Developer: Grundislav Games
Publisher: Application Systems Heidelberg
Platform: PC, Mac, Linux
I don’t know what I’ve done to deserve such good gaming karma these days. I am, frankly, spoiled for good, modern point-and-click adventure games. We recently reviewed Unavowed, and while that game was enough to draw even the eye of The Escapist’s Zero Punctuation review, we have even more shiny to behold.
I’m talking, of course, about the newly released Lamplight City, a game all about being damn fine (if personally haunted) private detective in an alternate, steampunk Victorian era. It’s not even a stretch to say that if you loved Unavowed or any of Wadjet Eye’s other titles you might like Lamplight City; the guy responsible for Lamplight, Francisco Gonzalez, worked with Wadjet Eye Games on Shardlight. Small world.
And that means that now, this very year, you have yet another affordable fix to fit excellent storytelling, puzzle solving, and loveable characters into your clicking obsession.
|Yes, the bird is an easter egg to prior adventure games. Yes, he's also a clue to a puzzle. No, it's not that simple, and yes, you'll still have to figure it out yourself!|
Bang For Your Buck
I am simply floored nowadays at how different designers, like artists given the same set of paints and canvas, come up with such different takes on their art. With Lamplight City, you get all the staples you’d expect from a top-notch adventure game, while some of the finer particulars are nudged into their own brand of uniqueness. And let me be clear, you get a lot of game for your fifteen bucks. You get beautifully rendered environments, believable and quirky characters, excellent voice acting, an atmospheric soundtrack, intriguing cases to solve, a narrative hook that ties the game’s intro case through its subsequent chapters, and more.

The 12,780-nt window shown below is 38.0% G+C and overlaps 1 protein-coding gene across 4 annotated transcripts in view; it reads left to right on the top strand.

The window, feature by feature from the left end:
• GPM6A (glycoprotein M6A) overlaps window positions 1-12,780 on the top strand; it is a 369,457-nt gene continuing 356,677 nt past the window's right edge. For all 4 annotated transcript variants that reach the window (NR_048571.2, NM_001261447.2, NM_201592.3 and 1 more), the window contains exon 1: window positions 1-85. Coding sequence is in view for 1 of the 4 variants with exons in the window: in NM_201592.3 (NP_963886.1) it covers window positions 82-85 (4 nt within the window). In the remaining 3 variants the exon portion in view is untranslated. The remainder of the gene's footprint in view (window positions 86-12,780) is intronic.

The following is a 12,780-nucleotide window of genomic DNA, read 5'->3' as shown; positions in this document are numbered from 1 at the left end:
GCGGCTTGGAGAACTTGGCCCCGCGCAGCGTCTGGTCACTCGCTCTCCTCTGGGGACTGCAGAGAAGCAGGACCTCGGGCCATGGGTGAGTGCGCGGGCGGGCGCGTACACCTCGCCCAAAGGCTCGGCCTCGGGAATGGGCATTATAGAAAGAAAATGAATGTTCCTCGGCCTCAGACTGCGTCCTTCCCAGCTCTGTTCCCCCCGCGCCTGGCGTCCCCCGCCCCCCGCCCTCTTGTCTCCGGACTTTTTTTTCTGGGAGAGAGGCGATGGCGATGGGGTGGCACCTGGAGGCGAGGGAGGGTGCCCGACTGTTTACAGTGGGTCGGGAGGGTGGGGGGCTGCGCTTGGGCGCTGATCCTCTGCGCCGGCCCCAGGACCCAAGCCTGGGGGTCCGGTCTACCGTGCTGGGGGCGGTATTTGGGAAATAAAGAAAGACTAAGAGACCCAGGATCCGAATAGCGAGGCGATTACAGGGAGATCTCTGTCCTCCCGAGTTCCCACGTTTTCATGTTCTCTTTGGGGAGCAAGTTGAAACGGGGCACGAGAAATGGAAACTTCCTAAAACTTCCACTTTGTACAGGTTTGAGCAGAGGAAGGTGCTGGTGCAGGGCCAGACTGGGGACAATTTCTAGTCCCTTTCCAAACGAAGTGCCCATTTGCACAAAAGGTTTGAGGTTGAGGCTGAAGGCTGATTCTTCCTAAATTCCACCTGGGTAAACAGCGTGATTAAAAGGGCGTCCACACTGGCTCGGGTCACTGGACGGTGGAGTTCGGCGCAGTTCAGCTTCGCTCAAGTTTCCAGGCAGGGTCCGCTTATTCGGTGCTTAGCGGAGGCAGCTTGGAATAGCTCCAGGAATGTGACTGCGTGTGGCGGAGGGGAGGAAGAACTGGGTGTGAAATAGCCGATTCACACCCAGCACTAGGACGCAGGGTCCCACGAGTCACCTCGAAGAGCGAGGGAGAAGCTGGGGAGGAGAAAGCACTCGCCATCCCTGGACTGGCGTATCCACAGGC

In a short interview I had at PlayNYC with Francisco, Grundislav Games’s founder and a man with an impeccable knowledge of classic adventure games, I was told that Lamplight City will have a total of five cases (not including the intro chapter) and four endings! Two of these are achievable even if you bungle all your detective work, though they’ll net you what were described as “the sad ending” and “the jerk ending” after the forth case. Do well and you’ll play the fifth and final case, netting you either “the ok ending” or “the very good ending.” If that’s not enough replayability for you, there are also 42 achievements (a purposeful choice) you can hunt during your playthroughs, calling for multiple path runs to collect them all. People who like to wring every last penny out of their purchases will have plenty to see and do with this title, while those who want to play once and take the ending they earn will feel equally satisfied. In either case, how “well” you play won’t impede your ability to enjoy the engaging story and characters.
|Subtle lighting effects, the sound of shoes on stone or wood, and all kinds of little details bring an already gorgeous game to life.|
A Mystery For All
In terms of accessibility, Francisco told me that his aim wasn’t to create cases that tested the absolute limits of your wit and reason; in keeping with modern adventure games’ improvements over times of old, you’re not expected to be Sherlock Holmes at the cost of actually being able to play the video game. No player should be locked out from enjoying a good story. In one of Lamplight’s first unique twists, you’re free to accuse anyone you collect enough evidence on to establish both method and motive. However, characters will remember your actions from chapter to chapter, and your overall game arc will suffer or soar for your choices. Do you want the lazy way out? Are you looking to confirm some of your preconceived notions? How deeply do you want to dig? You might be surprised just how deep some rabbit holes go and what you’re capable of if you push yourself.